Yale’s tercentennial has come and gone, but not without leaving the University with approximately $448 million in birthday gifts.
Tercentennial fund raising — efforts encompassing an 18-month period — netted the contributions from 266 donors, Vice President of Development Charles Pagnam said.
“We were able to secure gifts from some new donors. I am delighted with the number of $1 million-plus gifts, and I am delighted that the way we were able to secure the gifts was a combination of volunteer help, staff help and [Yale President Richard Levin],” Pagnam said. “It was a great team effort.”
Levin, who said he was very involved in the fund-raising efforts because most of the gifts were large, noted that many gifts will directly benefit particular initiatives, including the new environmental science building and the as-yet-unbuilt chemistry building.
“We had a major gift for the new art history and architecture building. We had roughly $30 million for the School of Forestry and Environmental Studies campaign,” Levin said. “There are a number of new professorships and a quite significant amount of gifts toward international aid.”
The Yale Center for the Study of Globalization and the World Fellows Program also received significant donations, Levin said.
Pagnam and University Secretary Linda Lorimer said the University’s Fourth Century Initiative — with its three main objectives of maintaining traditional Yale strengths, developing new areas of academic distinction, and defining Yale’s leadership in the new century — was the driving factor of the campaign, especially in the absence of a formal capital campaign.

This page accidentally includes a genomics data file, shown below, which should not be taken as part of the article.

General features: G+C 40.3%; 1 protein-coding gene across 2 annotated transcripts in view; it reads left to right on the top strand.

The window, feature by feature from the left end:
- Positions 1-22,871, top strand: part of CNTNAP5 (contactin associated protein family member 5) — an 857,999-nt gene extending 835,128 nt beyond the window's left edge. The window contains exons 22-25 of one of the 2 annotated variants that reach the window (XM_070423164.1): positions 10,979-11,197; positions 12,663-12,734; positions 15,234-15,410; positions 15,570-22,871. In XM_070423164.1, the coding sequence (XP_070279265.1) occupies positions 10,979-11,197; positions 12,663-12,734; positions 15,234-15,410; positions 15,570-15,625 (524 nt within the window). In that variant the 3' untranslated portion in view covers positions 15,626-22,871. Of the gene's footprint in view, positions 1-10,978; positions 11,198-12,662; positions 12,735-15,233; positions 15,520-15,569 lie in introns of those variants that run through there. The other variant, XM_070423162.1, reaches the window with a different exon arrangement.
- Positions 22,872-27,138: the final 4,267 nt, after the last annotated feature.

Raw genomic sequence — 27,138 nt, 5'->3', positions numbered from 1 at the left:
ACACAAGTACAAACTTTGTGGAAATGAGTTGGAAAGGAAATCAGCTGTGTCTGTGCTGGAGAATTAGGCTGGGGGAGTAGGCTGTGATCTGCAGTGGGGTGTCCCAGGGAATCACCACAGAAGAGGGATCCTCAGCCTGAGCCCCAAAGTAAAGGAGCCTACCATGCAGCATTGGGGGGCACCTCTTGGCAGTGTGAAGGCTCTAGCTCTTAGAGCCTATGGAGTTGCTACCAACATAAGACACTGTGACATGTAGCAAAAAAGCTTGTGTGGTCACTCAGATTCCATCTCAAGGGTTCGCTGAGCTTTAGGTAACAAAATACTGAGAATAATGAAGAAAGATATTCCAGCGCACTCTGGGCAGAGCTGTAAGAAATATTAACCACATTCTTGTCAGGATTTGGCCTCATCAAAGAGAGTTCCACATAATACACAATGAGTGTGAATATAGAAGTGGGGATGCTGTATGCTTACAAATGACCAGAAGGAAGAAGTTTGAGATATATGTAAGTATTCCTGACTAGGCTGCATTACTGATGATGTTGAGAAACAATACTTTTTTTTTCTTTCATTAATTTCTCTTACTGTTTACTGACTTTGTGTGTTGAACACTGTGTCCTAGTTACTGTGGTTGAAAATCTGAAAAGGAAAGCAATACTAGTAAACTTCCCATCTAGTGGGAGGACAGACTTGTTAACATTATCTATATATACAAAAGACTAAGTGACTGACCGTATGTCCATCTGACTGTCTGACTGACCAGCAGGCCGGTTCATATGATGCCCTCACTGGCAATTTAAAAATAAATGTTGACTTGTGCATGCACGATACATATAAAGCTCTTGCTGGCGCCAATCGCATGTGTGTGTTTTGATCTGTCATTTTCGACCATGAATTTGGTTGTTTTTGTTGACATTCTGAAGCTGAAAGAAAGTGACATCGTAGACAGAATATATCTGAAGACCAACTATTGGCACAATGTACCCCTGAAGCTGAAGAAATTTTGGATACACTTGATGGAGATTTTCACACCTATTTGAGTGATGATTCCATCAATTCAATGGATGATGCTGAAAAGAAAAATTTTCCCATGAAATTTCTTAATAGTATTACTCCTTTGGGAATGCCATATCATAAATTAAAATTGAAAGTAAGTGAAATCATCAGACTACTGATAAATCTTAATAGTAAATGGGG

“I think it is enormously heartwarming how Yale graduates donated so generously into propelling Yale into the fourth century,” Lorimer said. “Without any formal campaign, within a two-year period there were donations and pledges of an extraordinary amount.”
Pagnam said Levin’s long-range plan was the focus of fund-raising strategy.
“We tried actually not to play up on the tercentennial as much as we were trying to play up on the presidential vision and priorities as we move beyond the tercentennial,” Pagnam said. “People are making an investment. — I think the reason we were able to secure almost $450 million is because people want to make an investment in what the president has laid out as the framework and priorities for the next 10 years.”
The Fourth Century Initiative, which was a part of Yale’s tercentennial efforts, concluded at the end of 2001. A particular emphasis was placed on improving Yale’s international reputation in science and engineering, defining the University as a leader in environmental studies, and enhancing its international presence.
Pagnam said Yale’s approach to tercentennial giving was also motivated by what he termed “fund-raising etiquette,” which dictates sufficient time between capital campaigns.
“We didn’t want to do a broad-based, every-member canvass campaign, which is what we had done before,” Pagnam said. Yale’s last capital campaign was in 1997, and Pagnam said there have been no serious discussions of when Yale will embark on their next campaign.
About $53 million of the $70 million gift from the Class of 1954 was counted in the $448 million total, Pagnam said.
Lorimer, who oversaw Yale’s Tercentennial, said she came into contact with many of the donors during her work on the 300th birthday celebration.
“Many of the people who are generous donors are also active volunteers,” Lorimer said.
And while she said she thinks Yale’s vitality motivated contributors the most, she also said the timing was influential.
“Many alums believed they wanted to give Yale a birthday gift,” Lorimer said.